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Author: Internet Archive Book Images
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Isaiah 1.21-31 — What happens when a nation turns against God?

What happens when a nation turns against God? Despite all that God has done to be patient with people, showing them the right way and teaching them what’s wrong, there has been no change, either in attitude or behavior. Like milk left out in the sun, what was once good has turned rotten. The first thing to go is not the economy, the arts and sciences, or the military, but justice. It’s because when people turn away from God, they start to live for themselves, and once they do that, both power and money become priorities, and the first things to suffer in that case are justice and righteousness. “But we are such a religious country!” Yeah, people will continue to worship and pray and read their Bibles, but they live a double life and behave carnally outside of the walls of the church. There’s a separation between religion and public life.

There is also a reversal of values. That which is valuable (character, righteousness, purity, and godliness) has been made worthless. The last has become first and the first last, but not in a good sense—only in the sense that now money and power, prestige and image are what count.

Where leadership fails, the nation perishes. God had a habit and pattern of bringing his revelation of himself, and his bringing people to spiritual maturity, by raising up leaders. Moses, Joshua, David, as well as all the judges, prophets and apostles, as well as people like Nehemiah and Esther, were all leaders that God raised up to accomplish his work.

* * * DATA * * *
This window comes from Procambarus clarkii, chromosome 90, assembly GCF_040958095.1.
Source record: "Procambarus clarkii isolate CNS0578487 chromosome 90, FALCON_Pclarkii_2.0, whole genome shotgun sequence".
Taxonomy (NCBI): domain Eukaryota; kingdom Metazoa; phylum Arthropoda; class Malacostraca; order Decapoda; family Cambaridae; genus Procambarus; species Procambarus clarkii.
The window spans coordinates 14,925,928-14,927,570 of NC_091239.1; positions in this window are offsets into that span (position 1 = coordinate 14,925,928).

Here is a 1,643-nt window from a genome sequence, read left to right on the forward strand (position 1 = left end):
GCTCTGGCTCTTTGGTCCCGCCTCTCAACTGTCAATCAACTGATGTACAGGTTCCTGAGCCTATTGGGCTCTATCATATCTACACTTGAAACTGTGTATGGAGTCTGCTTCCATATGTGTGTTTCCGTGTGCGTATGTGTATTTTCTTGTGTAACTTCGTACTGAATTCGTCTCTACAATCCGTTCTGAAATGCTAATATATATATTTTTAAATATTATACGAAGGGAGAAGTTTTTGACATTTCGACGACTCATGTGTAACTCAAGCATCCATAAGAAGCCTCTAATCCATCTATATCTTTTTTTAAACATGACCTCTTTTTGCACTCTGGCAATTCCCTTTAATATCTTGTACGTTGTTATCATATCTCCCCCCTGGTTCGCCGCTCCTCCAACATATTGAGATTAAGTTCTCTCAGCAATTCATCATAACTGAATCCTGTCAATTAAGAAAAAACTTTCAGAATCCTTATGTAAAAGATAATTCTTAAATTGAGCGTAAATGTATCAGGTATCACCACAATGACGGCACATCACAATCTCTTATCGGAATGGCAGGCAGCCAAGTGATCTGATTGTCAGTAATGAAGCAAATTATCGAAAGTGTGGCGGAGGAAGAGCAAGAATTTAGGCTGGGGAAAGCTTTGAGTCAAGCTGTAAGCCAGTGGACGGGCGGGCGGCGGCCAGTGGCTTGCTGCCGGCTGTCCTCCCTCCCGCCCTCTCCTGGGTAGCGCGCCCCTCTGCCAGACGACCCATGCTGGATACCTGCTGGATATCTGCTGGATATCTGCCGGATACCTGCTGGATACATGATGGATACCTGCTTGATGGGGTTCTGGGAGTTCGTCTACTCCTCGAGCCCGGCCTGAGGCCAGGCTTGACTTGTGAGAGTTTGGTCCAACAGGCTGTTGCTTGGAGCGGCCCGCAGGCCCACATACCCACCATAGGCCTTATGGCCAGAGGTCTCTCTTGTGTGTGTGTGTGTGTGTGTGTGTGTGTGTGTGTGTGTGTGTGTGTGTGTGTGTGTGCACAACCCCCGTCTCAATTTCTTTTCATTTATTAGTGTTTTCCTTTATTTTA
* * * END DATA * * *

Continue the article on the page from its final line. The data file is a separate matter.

God does much of his work through godly leadership. When leaders fail, all fails. That’s why it’s so important to obey leaders who are over us: it’s how God does his work.

And the leaders have a deep responsibility to do things right, and in godliness. And the people have a responsibility to follow them.

It’s how God works.
It’s also true in government. Romans 13 tells us that government has been established by God to keep nations and people moral and righteous. And when the government fails to do its God-ordained work, the nation fails and is judged by God.

Here we read what is all too common in government: power, pride, theft, crime, and money, catering to interest groups rather than to the true work of government: defending the cause of the people who cannot bring about justice for themselves.

God expects us to fix it, but if we don’t, and we (believers) get caught up in it too, then God moves in to take care of it, and us, himself.

God’s intent is to punish ungodly leaders, thus warning their replacements to shape up and fly right. But the human heart is desperately wicked, and power is corrosive. Where are the righteous leaders to God to raise up, and what will keep them righteous once they taste power?

Verse 25: “I will turn my hand against you; I will thoroughly purge away your dross and remove all your impurities.” Here we see God’s heart again. His purpose is not to destroy, but to restore. Sometimes, though, the best way to restore, when things have gotten so rotten, is to start over. But he will start over with what he has, even if it’s not perfect. Those who will stand with him, he will start the long and painful work of refining by fire. Suffering and difficulties await, but those who endure to the end will shine like the stars in the universe (Phil. 2.12-13, 15).

God will redeem his people in a way that shows his holiness, righteousness, and justice. Rebels and sinners will both be broken. “You will be like an oak with fading leaves, like a garden without water” (30). An oak with fading leaves is an oak that is dying and will lose its vitality and strength. A garden without water is a garden that is dying. It may look good, but it will soon lose its vitality and life. So goes the country who turns their heart against the Lord.